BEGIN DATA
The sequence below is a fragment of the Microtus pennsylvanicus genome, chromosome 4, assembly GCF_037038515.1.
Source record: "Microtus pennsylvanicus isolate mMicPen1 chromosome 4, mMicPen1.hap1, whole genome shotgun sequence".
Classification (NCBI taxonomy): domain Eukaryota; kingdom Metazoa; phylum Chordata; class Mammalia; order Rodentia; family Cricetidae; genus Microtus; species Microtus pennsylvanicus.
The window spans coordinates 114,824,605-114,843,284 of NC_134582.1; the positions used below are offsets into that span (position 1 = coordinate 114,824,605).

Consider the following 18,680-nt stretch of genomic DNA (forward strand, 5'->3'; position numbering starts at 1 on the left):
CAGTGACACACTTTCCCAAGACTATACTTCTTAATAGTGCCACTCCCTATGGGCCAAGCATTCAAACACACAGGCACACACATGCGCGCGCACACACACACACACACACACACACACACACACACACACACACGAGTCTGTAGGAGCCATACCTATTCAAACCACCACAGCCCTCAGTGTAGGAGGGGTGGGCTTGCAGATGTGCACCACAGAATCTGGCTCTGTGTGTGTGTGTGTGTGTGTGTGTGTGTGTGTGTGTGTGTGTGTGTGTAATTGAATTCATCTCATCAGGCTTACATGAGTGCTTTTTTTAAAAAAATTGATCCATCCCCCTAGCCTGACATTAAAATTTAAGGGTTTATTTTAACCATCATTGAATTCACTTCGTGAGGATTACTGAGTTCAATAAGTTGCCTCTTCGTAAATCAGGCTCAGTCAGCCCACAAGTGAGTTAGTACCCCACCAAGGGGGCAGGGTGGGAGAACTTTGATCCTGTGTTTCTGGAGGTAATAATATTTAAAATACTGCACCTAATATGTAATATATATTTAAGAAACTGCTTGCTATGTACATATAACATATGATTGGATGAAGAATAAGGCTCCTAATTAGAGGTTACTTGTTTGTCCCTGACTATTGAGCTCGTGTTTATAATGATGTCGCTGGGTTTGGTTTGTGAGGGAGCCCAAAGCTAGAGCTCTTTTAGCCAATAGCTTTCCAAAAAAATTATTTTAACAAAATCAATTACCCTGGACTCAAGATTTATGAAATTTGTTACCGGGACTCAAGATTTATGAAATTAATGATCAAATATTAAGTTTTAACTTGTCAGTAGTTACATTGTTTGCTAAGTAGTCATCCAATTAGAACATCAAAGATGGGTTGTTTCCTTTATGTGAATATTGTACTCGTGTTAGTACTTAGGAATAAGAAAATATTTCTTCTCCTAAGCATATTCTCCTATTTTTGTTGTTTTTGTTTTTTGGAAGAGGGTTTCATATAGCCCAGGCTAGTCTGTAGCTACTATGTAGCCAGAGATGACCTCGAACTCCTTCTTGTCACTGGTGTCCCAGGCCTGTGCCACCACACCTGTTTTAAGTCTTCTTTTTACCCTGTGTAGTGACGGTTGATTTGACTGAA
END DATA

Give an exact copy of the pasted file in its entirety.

The sequence below is a fragment of the Microtus pennsylvanicus genome, chromosome 4, assembly GCF_037038515.1.
Source record: "Microtus pennsylvanicus isolate mMicPen1 chromosome 4, mMicPen1.hap1, whole genome shotgun sequence".
Classification (NCBI taxonomy): domain Eukaryota; kingdom Metazoa; phylum Chordata; class Mammalia; order Rodentia; family Cricetidae; genus Microtus; species Microtus pennsylvanicus.
The window spans coordinates 114,824,605-114,843,284 of NC_134582.1; the positions used below are offsets into that span (position 1 = coordinate 114,824,605).

Consider the following 18,680-nt stretch of genomic DNA (forward strand, 5'->3'; position numbering starts at 1 on the left):
CAGTGACACACTTTCCCAAGACTATACTTCTTAATAGTGCCACTCCCTATGGGCCAAGCATTCAAACACACAGGCACACACATGCGCGCGCACACACACACACACACACACACACACACACACACACACACACGAGTCTGTAGGAGCCATACCTATTCAAACCACCACAGCCCTCAGTGTAGGAGGGGTGGGCTTGCAGATGTGCACCACAGAATCTGGCTCTGTGTGTGTGTGTGTGTGTGTGTGTGTGTGTGTGTGTGTGTGTGTGTGTAATTGAATTCATCTCATCAGGCTTACATGAGTGCTTTTTTTAAAAAAATTGATCCATCCCCCTAGCCTGACATTAAAATTTAAGGGTTTATTTTAACCATCATTGAATTCACTTCGTGAGGATTACTGAGTTCAATAAGTTGCCTCTTCGTAAATCAGGCTCAGTCAGCCCACAAGTGAGTTAGTACCCCACCAAGGGGGCAGGGTGGGAGAACTTTGATCCTGTGTTTCTGGAGGTAATAATATTTAAAATACTGCACCTAATATGTAATATATATTTAAGAAACTGCTTGCTATGTACATATAACATATGATTGGATGAAGAATAAGGCTCCTAATTAGAGGTTACTTGTTTGTCCCTGACTATTGAGCTCGTGTTTATAATGATGTCGCTGGGTTTGGTTTGTGAGGGAGCCCAAAGCTAGAGCTCTTTTAGCCAATAGCTTTCCAAAAAAATTATTTTAACAAAATCAATTACCCTGGACTCAAGATTTATGAAATTTGTTACCGGGACTCAAGATTTATGAAATTAATGATCAAATATTAAGTTTTAACTTGTCAGTAGTTACATTGTTTGCTAAGTAGTCATCCAATTAGAACATCAAAGATGGGTTGTTTCCTTTATGTGAATATTGTACTCGTGTTAGTACTTAGGAATAAGAAAATATTTCTTCTCCTAAGCATATTCTCCTATTTTTGTTGTTTTTGTTTTTTGGAAGAGGGTTTCATATAGCCCAGGCTAGTCTGTAGCTACTATGTAGCCAGAGATGACCTCGAACTCCTTCTTGTCACTGGTGTCCCAGGCCTGTGCCACCACACCTGTTTTAAGTCTTCTTTTTACCCTGTGTAGTGACGGTTGATTTGACTGAA